Homework Question on Turkish Airlines Flight 1951
Human Error Case Study :Write a module case study applying the HFACS
- Once again go to the NTSB Web site (Links to an external site.)
- Select one aviation accident report that particularly interests you.
- Review the Factual Information chapter (do not review the Analysis, Conclusions, or Recommendations chapters) of the Full Report (not the Summary).
- Then analyze and evaluate the human error aspects of the accident by creatively applying the data analysis tools of the Human Factors Analysis and Classification System (HFACS).
- Report your results and conclusions.
- As always, support your work with a reliable source(s).
- Review the Module Case Study Information page for guidance and grading criteria.
A Module Case Study is a critical analysis and evaluation of a specific case or subject. For this course a Module Case Study must:
- Be two pages in length,
- Consist of a title (accurately reflective of the topic),
- An introductory paragraph,
- One to three body paragraphs,
- A summary paragraph.
- Include information obtained from primary or secondary sources beyond those listed in the Module.
- Include proper APA (current edition) citations and references (with the references listed on a separate last page). Combined, Module Case Studies account for 25% of your final grade.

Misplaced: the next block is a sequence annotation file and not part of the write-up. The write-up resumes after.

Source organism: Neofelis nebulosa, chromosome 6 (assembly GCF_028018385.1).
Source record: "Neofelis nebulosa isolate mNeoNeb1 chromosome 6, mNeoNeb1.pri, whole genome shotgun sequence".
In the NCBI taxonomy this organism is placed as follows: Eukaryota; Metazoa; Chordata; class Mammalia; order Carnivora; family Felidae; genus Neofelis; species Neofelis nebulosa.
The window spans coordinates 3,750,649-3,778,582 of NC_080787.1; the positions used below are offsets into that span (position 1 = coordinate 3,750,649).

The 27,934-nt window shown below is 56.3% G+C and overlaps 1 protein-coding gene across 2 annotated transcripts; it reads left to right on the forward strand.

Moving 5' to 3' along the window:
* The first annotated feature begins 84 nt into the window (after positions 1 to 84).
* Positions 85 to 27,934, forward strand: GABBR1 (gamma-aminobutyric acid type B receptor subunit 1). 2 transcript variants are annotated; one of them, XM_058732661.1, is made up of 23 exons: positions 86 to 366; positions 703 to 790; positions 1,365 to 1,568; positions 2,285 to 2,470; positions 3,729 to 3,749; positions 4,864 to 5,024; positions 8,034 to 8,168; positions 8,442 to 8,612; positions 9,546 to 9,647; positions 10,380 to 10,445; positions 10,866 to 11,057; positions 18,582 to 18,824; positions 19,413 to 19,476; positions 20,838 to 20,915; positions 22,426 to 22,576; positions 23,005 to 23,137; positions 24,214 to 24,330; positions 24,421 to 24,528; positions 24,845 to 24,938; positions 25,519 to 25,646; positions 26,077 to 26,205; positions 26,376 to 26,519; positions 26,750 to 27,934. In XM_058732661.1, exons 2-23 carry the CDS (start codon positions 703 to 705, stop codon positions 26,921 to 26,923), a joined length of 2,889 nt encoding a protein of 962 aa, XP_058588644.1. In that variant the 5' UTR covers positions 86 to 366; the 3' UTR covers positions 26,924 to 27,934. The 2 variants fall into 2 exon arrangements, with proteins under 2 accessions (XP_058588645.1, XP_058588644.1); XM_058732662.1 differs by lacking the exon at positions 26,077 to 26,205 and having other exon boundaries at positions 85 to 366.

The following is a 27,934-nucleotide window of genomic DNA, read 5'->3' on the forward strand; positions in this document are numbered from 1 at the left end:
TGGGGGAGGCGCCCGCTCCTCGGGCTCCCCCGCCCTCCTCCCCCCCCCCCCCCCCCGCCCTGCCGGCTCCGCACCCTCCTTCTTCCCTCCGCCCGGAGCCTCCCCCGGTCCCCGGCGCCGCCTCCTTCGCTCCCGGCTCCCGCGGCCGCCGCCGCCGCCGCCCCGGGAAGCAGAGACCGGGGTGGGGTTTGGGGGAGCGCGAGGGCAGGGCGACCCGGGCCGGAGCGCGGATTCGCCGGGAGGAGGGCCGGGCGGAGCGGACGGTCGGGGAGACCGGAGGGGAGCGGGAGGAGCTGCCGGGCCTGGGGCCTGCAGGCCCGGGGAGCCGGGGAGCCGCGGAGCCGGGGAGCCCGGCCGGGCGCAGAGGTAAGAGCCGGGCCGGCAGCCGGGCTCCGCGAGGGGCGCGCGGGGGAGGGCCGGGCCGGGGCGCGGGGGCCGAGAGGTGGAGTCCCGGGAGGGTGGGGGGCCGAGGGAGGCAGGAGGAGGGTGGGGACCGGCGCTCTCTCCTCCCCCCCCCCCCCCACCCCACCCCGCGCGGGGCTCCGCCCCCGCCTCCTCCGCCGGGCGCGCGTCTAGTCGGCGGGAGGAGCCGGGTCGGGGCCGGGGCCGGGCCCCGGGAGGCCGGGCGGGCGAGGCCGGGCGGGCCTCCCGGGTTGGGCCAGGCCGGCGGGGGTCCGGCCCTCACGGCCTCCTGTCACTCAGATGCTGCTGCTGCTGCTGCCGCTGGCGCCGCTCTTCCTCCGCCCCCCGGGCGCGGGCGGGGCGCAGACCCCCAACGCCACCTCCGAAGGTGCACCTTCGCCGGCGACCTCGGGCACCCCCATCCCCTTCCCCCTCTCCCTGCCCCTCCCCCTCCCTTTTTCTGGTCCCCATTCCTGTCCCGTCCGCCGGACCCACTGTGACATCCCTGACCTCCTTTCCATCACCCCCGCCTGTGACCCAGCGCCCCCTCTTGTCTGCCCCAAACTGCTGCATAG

- For the grading standard for all Module Case Studies, review the Grading Rubric Preview the document View in a new window(PDF).
Homework Answer on Turkish Airlines Flight 1951
On February 25, 2009, Turkish Airlines flight 1951, a Boeing 737-800 was involved in accident around a mile away from the runway. It was established that in the flight there were 128 passengers and seven crew personnel the crash led to the death of 9 individuals while the rest sustained serious and minor injuries (Stanton et al, 2013). Upon the investigation by the NTSB it was discovered that all PSU outboard fastens were splintered, an opening in the fuselage more than 3-feet wide compromised the right side of the cabin near rows seven and eight.
It was also discovered through examination that the matching left side of the cabin malformed inward. In addition, the investigators discovered that from row eight to twenty nine, a number of PSUs were released and fell when the outboard clamps fractured. It was established by Joseph Sedor of National Transport Safety Board (NTSB), that a failing altimeter may have steered the aircraft control system to command a decline in shove, as well as a substantial fall in airspeed and elevation, in the course of final approach to the runway.
From the investigations it is clear that that human error might have led to the occurrence of the accident, the assertion is supported by the fact that the radio altimeter kept on issuing warning, instead the pilots kept on assuming even after consistent reminder by the intern who was also present in the cockpit. It was established that the pilots were to detect that the altimeter was giving warnings and at the same time was providing wrong readings of the altitude.